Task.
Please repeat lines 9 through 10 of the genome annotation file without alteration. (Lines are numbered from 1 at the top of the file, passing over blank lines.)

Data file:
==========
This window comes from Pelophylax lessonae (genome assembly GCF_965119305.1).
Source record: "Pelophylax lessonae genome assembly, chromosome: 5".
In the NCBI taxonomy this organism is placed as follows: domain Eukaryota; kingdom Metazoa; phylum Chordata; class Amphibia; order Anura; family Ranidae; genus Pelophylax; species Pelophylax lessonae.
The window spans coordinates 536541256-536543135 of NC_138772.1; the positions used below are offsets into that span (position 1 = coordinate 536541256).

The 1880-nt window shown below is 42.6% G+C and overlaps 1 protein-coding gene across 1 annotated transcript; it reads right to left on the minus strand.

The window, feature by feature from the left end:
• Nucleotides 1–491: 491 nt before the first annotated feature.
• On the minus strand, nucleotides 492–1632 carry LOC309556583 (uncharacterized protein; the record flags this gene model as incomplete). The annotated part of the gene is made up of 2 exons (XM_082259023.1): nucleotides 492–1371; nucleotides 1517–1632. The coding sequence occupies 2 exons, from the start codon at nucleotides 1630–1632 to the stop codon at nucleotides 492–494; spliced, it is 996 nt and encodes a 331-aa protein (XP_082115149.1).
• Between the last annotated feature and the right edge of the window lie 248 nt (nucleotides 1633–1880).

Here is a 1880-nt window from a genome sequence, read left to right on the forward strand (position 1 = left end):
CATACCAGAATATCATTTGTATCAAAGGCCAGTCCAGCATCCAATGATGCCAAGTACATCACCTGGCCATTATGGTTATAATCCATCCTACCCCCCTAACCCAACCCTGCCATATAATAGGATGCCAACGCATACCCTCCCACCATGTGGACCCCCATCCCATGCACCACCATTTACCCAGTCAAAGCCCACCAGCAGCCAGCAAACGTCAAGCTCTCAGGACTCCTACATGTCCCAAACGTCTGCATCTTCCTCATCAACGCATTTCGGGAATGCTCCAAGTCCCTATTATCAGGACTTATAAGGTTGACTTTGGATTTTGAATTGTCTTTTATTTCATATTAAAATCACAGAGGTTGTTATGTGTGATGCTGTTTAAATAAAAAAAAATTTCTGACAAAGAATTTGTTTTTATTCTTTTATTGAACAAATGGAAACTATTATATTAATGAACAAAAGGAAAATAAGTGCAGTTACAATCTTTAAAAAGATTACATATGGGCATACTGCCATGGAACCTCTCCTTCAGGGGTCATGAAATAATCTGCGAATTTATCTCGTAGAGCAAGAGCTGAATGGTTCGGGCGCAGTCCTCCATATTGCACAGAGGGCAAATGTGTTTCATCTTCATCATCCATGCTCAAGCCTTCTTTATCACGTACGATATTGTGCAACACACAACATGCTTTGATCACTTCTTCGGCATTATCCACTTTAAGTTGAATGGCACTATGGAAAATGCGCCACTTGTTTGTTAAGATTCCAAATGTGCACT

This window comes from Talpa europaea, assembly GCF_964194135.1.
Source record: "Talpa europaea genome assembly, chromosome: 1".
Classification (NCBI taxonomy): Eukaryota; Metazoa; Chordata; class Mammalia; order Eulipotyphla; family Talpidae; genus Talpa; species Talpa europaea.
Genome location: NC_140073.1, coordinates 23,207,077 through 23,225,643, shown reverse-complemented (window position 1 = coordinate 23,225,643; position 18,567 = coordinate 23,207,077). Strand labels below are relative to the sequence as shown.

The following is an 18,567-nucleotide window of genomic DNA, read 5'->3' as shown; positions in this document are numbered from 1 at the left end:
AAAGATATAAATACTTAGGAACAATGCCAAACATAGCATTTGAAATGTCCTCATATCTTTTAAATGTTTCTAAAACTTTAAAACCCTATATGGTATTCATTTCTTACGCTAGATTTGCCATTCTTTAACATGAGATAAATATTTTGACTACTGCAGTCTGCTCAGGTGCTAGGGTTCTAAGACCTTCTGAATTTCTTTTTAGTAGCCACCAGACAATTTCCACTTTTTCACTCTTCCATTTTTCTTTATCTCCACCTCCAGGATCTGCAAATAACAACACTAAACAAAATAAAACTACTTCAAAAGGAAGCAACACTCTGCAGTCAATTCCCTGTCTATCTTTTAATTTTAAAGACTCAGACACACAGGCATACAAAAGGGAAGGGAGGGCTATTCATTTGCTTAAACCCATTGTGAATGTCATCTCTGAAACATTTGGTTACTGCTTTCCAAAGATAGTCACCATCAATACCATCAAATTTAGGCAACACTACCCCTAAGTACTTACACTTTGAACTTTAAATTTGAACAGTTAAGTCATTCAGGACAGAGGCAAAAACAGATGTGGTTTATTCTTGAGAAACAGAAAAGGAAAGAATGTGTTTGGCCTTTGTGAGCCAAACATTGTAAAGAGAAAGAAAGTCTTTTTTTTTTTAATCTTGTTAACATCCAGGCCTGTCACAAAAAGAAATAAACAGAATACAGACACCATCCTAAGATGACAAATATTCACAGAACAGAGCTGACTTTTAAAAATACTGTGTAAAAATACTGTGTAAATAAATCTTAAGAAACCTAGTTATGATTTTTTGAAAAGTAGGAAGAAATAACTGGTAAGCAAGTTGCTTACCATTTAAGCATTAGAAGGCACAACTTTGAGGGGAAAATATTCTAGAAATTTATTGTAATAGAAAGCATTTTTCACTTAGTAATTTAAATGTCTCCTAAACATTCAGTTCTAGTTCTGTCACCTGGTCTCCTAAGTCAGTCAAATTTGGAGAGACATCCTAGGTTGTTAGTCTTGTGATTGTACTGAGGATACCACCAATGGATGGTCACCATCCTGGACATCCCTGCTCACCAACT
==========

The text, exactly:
• Between the last annotated feature and the right edge of the window lie 248 nt (nucleotides 1633–1880).

Here is a 1880-nt window from a genome sequence, read left to right on the forward strand (position 1 = left end):